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Liquidity constraints of the middle class

  • Jeffrey R. Campbell
  • Zvi Hercowitz

There is evidence that a household's consumption response to transitory income does not decline, and perhaps increases, with the level of financial assets it holds. That is, middle class households with assets act as if they face liquidity constraints. This paper addresses this puzzling observation with a model of impatient households that face a large recurring expenditure. In spite of impatience, they save as this expenditure draws near. The authors call such saving made in preparation for a foreseeable event at a given future date "term saving." Term saving reverses the role of assets in the presence of liquidity constraints.

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Paper provided by Federal Reserve Bank of Chicago in its series Working Paper Series with number WP-09-20.

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Date of creation: 2009
Date of revision:
Handle: RePEc:fip:fedhwp:wp-09-20
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  1. N. Gregory Mankiw, 1999. "The Savers-Spenders Theory of Fiscal Policy," Harvard Institute of Economic Research Working Papers 1888, Harvard - Institute of Economic Research.
  2. Costas Meghir & Luigi Pistaferri, 2004. "Income Variance Dynamics and Heterogeneity," Econometrica, Econometric Society, vol. 72(1), pages 1-32, 01.
  3. Jeffrey R. Campbell & Zvi Hercowitz, 2006. "Welfare implications of the transition to high household debt," Working Paper Series WP-06-27, Federal Reserve Bank of Chicago.
  4. Matthew D. Shapiro & Joel Slemrod, 2003. "Consumer Response to Tax Rebates," American Economic Review, American Economic Association, vol. 93(1), pages 381-396, March.
  5. Tullio Jappelli & Luigi Pistaferri, 2010. "The Consumption Response to Income Changes," NBER Working Papers 15739, National Bureau of Economic Research, Inc.
  6. Christopher D. Carroll & Miles S. Kimball, 1995. "On the Concavity of the Consumption Function," Macroeconomics 9503003, EconWPA.
  7. Stephen Zeldes, . "Consumption and Liquidity Constraints: An Empirical Investigation," Rodney L. White Center for Financial Research Working Papers 24-85, Wharton School Rodney L. White Center for Financial Research.
  8. Claudia R. Sahm & Matthew D. Shapiro & Joel Slemrod, 2010. "Household Response to the 2008 Tax Rebate: Survey Evidence and Aggregate Implications," NBER Chapters, in: Tax Policy and the Economy, Volume 24, pages 69-110 National Bureau of Economic Research, Inc.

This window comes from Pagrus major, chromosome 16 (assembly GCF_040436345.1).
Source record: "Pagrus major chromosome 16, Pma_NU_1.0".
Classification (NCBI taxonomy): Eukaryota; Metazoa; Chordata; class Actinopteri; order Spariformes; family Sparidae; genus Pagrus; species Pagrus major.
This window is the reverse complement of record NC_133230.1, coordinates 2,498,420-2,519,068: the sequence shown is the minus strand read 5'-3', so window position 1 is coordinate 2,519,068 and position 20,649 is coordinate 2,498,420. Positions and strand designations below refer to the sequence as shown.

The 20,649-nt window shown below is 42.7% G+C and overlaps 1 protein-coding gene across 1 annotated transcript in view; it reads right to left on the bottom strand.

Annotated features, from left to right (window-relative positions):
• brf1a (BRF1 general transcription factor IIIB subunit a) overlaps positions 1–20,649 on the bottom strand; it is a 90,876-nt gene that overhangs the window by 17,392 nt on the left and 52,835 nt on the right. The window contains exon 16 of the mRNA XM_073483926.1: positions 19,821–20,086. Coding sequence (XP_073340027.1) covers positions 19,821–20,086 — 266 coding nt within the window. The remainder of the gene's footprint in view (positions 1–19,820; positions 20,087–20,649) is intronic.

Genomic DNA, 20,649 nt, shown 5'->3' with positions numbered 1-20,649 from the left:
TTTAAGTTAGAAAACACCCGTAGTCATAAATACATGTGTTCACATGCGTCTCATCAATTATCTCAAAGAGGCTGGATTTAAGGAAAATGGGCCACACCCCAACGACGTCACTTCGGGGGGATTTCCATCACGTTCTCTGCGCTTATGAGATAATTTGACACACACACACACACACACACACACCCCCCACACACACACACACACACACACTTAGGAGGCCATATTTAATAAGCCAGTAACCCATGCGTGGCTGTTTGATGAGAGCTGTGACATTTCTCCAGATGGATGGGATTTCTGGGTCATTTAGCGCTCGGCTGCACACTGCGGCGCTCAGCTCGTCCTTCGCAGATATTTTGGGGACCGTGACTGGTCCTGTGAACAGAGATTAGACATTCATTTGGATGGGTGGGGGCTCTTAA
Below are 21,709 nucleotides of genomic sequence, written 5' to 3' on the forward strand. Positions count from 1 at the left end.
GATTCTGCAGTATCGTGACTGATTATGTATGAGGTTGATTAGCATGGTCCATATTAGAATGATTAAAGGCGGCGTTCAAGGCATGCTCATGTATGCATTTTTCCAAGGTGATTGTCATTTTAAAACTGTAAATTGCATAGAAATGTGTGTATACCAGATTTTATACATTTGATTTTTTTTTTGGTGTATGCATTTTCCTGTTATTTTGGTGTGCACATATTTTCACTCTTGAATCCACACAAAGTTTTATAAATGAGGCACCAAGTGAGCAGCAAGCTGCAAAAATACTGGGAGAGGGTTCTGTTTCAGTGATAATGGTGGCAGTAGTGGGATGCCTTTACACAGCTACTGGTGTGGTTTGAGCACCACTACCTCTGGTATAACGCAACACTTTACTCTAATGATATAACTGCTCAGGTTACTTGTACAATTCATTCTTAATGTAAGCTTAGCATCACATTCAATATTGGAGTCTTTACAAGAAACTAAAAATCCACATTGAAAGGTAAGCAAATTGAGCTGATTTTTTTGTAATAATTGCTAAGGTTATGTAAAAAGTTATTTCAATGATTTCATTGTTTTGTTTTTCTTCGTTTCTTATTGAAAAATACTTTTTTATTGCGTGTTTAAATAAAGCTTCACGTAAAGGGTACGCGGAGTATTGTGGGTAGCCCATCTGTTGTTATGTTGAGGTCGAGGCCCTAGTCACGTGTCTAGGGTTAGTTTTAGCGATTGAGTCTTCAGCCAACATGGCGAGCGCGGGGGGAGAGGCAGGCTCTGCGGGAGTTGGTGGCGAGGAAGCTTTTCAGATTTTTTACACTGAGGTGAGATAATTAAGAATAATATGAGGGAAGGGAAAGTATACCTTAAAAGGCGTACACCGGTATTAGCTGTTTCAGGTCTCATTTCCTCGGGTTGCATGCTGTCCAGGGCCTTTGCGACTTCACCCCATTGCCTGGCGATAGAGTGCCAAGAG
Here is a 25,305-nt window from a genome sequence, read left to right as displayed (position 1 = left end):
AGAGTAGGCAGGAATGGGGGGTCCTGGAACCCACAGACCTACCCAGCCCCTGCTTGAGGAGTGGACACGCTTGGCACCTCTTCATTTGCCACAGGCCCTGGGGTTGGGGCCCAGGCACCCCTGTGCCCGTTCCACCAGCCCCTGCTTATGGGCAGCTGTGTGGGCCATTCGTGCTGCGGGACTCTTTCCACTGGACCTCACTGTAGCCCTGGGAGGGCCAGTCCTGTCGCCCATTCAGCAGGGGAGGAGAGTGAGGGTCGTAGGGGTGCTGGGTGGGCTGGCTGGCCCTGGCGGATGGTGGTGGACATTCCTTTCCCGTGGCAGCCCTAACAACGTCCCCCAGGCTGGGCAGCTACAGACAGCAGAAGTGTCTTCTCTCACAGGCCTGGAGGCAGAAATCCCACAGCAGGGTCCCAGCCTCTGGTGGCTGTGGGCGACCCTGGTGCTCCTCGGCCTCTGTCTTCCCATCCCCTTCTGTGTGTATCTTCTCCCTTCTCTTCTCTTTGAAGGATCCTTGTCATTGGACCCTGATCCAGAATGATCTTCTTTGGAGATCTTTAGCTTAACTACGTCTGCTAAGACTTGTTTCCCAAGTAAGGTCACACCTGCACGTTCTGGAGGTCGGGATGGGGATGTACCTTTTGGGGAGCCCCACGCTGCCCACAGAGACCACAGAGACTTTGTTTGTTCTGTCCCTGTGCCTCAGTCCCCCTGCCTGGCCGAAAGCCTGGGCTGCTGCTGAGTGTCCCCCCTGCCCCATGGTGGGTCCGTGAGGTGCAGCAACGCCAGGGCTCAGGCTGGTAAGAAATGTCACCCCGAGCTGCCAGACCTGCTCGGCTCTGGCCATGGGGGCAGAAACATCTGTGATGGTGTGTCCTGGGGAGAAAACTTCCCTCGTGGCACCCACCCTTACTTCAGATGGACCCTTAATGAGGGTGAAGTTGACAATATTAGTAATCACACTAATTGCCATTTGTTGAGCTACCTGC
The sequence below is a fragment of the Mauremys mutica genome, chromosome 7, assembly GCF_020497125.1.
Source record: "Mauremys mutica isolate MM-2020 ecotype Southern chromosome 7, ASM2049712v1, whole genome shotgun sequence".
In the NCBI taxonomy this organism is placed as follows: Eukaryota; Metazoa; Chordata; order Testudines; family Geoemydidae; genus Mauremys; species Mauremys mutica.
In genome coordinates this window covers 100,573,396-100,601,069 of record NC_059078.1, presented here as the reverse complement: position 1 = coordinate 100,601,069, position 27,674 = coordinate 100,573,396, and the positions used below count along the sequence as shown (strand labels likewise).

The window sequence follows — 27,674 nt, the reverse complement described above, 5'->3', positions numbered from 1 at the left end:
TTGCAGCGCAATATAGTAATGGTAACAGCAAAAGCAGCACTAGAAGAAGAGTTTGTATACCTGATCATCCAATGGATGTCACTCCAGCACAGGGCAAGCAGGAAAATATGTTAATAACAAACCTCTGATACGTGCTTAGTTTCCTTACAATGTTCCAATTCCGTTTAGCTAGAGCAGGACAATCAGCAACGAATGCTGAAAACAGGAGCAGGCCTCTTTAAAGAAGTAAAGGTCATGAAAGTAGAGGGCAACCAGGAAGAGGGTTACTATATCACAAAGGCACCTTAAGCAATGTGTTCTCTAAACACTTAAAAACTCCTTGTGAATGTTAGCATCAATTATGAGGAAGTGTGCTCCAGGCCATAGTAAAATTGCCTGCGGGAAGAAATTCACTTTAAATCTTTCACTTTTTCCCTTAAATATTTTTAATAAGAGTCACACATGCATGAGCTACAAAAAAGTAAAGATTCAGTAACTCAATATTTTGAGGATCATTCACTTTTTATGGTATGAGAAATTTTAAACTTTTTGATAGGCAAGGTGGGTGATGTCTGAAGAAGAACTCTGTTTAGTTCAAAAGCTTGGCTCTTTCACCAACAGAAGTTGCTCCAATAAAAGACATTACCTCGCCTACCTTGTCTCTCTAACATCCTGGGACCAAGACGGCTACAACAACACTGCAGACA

9. Deaton, Angus, 1991. "Saving and Liquidity Constraints," Econometrica, Econometric Society, vol. 59(5), pages 1221-48, September.
  10. Matthew D. Shapiro & Joel Slemrod, 2009. "Did the 2008 Tax Rebates Stimulate Spending?," American Economic Review, American Economic Association, vol. 99(2), pages 374-79, May.
  11. Souleles, Nicholas S., 2002. "Consumer response to the Reagan tax cuts," Journal of Public Economics, Elsevier, vol. 85(1), pages 99-120, July.
  12. Jonathan A. Parker, 2011. "Consumer Spending and the Economic Stimulus Payments of 2008," 2011 Meeting Papers 254, Society for Economic Dynamics.
  13. Kennickell, Arthur & Lusardi, Annamaria, 2005. "Disentangling the importance of the precautionary saving motive," CFS Working Paper Series 2006/15, Center for Financial Studies (CFS).
  14. repec:tpr:qjecon:v:105:y:1990:i:1:p:219-34 is not listed on IDEAS
  15. Nicholas S. Souleles & Jonathan A. Parker & David S. Johnson, 2006. "Household Expenditure and the Income Tax Rebates of 2001," American Economic Review, American Economic Association, vol. 96(5), pages 1589-1610, December.
  16. Hall, Robert E & Mishkin, Frederic S, 1982. "The Sensitivity of Consumption to Transitory Income: Estimates from Panel Data on Households," Econometrica, Econometric Society, vol. 50(2), pages 461-81, March.
  17. Nicholas S. Souleles, 1999. "The Response of Household Consumption to Income Tax Refunds," American Economic Review, American Economic Association, vol. 89(4), pages 947-958, September.
  18. Hall, Robert E, 1978. "Stochastic Implications of the Life Cycle-Permanent Income Hypothesis: Theory and Evidence," Journal of Political Economy, University of Chicago Press, vol. 86(6), pages 971-87, December.
  19. Greg Kaplan & Giovanni L. Violante, 2014. "A Model of the Consumption Response to Fiscal Stimulus Payments," Econometrica, Econometric Society, vol. 82(4), pages 1199-1239, 07.
  20. Jonathan A. Parker, 1999. "The Reaction of Household Consumption to Predictable Changes in Social Security Taxes," American Economic Review, American Economic Association, vol. 89(4), pages 959-973, September.
  21. Chang-Tai Hsieh, 2003. "Do Consumers React to Anticipated Income Changes? Evidence from the Alaska Permanent Fund," American Economic Review, American Economic Association, vol. 93(1), pages 397-405, March.
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